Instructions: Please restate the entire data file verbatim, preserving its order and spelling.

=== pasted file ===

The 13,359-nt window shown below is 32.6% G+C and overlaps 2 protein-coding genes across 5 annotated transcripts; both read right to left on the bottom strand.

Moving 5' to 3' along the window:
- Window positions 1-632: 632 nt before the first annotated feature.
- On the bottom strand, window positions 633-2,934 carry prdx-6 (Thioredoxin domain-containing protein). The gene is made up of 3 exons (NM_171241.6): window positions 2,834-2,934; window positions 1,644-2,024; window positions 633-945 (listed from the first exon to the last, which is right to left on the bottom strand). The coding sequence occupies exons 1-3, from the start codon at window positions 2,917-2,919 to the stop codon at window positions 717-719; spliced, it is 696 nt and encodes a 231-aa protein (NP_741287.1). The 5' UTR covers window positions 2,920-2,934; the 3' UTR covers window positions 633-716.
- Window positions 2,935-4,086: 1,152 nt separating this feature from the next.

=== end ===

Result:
The 13,359-nt window shown below is 32.6% G+C and overlaps 2 protein-coding genes across 5 annotated transcripts; both read right to left on the bottom strand.

Moving 5' to 3' along the window:
- Window positions 1-632: 632 nt before the first annotated feature.
- On the bottom strand, window positions 633-2,934 carry prdx-6 (Thioredoxin domain-containing protein). The gene is made up of 3 exons (NM_171241.6): window positions 2,834-2,934; window positions 1,644-2,024; window positions 633-945 (listed from the first exon to the last, which is right to left on the bottom strand). The coding sequence occupies exons 1-3, from the start codon at window positions 2,917-2,919 to the stop codon at window positions 717-719; spliced, it is 696 nt and encodes a 231-aa protein (NP_741287.1). The 5' UTR covers window positions 2,920-2,934; the 3' UTR covers window positions 633-716.
- Window positions 2,935-4,086: 1,152 nt separating this feature from the next.